Several newly published studies fault the design of "instant soup" products for thousands of annual hospital visits, many involving young children who spill the products on themselves.
"It pulls down on top of them," Dr. Warren Garner, director of the burn unit at University of Southern California's County Hospital in Los Angeles, told NPR. "The hot liquid then burns their chest, arms, torso, sometimes their privates, occasionally their legs."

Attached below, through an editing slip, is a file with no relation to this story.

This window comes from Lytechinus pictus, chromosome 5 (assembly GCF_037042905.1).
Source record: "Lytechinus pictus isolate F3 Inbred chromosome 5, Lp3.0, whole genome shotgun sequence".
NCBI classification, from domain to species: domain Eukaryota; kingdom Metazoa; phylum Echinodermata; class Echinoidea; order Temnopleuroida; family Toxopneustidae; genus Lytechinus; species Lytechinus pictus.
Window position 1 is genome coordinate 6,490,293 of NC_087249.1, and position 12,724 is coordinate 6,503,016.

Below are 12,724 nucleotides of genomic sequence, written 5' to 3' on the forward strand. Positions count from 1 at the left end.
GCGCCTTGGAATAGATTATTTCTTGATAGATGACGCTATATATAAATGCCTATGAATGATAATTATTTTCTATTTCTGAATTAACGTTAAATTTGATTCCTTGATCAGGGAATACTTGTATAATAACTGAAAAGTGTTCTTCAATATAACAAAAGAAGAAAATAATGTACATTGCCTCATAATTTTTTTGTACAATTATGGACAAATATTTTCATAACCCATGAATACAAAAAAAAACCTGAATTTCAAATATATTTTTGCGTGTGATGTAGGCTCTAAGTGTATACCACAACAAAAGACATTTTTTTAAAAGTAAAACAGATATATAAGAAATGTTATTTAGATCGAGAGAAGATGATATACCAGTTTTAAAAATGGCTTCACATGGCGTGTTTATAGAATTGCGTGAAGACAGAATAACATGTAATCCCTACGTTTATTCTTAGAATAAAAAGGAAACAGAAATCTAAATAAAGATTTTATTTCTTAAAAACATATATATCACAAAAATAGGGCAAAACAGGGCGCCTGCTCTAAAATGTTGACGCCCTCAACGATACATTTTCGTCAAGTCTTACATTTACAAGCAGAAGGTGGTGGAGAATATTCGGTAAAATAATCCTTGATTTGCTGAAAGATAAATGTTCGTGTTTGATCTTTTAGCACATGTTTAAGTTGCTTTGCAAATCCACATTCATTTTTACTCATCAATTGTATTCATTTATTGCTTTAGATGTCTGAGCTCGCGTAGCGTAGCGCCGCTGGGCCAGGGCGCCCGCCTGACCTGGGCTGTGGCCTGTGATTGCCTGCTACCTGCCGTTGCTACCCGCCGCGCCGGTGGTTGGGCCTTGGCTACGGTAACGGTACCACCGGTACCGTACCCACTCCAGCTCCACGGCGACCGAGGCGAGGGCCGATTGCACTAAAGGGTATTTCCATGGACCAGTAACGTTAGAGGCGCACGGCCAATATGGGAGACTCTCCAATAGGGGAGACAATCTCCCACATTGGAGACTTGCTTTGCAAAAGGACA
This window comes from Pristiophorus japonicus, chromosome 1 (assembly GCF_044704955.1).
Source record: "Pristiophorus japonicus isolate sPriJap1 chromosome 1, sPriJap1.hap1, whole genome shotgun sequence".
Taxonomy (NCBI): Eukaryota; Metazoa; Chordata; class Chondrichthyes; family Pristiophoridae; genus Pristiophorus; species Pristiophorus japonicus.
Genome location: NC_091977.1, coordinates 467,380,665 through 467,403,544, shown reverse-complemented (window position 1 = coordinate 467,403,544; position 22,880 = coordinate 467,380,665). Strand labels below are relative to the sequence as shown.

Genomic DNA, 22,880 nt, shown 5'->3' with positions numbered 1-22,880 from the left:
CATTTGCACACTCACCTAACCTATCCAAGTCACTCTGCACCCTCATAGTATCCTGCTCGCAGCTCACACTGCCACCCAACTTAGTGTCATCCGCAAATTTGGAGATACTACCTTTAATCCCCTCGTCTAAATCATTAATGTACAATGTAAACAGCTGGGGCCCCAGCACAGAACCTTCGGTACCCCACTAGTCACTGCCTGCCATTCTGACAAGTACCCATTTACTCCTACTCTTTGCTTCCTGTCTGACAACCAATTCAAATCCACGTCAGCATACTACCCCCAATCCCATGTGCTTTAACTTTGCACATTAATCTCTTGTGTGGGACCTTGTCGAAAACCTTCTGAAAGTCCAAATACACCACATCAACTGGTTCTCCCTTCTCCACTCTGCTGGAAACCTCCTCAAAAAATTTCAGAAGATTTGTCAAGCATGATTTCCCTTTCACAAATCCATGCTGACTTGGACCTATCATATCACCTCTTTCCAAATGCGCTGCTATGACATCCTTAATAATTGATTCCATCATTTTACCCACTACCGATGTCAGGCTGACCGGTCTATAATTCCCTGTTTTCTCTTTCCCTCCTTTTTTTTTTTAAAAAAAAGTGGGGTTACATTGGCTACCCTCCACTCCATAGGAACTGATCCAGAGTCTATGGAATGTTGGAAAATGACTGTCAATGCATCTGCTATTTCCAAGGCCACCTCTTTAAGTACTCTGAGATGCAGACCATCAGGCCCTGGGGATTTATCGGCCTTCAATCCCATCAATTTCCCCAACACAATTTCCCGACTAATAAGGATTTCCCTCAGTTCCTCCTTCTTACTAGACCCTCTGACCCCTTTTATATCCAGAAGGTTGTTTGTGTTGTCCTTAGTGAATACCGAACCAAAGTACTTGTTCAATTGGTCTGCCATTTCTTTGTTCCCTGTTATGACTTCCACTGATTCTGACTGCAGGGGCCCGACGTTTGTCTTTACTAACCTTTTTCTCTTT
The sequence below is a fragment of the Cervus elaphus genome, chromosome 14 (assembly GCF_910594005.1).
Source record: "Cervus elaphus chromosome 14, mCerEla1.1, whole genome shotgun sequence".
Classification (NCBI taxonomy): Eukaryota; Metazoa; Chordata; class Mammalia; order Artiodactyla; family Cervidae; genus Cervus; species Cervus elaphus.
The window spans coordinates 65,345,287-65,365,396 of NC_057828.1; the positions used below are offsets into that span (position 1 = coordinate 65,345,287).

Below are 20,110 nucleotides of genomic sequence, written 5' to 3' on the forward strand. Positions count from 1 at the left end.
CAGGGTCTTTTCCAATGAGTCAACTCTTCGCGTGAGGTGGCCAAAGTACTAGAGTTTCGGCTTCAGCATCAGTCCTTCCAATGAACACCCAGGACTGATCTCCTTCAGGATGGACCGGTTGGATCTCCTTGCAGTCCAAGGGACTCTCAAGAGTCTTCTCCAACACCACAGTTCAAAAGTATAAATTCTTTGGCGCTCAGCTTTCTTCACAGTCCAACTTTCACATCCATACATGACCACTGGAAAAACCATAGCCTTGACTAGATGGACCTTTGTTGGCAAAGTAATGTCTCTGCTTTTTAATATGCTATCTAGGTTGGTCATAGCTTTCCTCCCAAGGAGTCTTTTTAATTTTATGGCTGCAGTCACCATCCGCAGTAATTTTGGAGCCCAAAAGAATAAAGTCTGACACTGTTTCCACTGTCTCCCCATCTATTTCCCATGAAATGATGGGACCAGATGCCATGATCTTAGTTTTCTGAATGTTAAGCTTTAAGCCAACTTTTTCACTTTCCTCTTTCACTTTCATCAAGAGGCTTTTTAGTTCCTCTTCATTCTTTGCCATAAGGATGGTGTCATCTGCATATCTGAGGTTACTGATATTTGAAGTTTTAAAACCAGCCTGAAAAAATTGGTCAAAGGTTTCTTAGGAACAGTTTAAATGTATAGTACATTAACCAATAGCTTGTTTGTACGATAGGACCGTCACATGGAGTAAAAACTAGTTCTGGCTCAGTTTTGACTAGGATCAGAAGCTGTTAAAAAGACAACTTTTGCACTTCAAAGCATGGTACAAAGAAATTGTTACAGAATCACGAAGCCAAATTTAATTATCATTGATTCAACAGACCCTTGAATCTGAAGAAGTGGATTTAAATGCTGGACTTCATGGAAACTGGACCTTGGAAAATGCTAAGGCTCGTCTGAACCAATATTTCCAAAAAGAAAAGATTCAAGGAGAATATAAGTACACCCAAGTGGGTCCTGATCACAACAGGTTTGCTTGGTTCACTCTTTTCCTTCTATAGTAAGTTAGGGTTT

A study published in 2007 claimed hot noodles from the product would cling to the skin, potentially causing more severe burns. A new study looks at the design of Styrofoam soup cups and found a broader base and narrower top decreased the risk of spillage (and therefore burns).
Cup Noodles by Nissin is one of the most popular brands of soup (25 billion sold and counting). It currently spills at just 22 degrees. Scientists claim an inverted cup design (think Yoplait yogurt design) would decrease hospital visits substantially.
What do you think?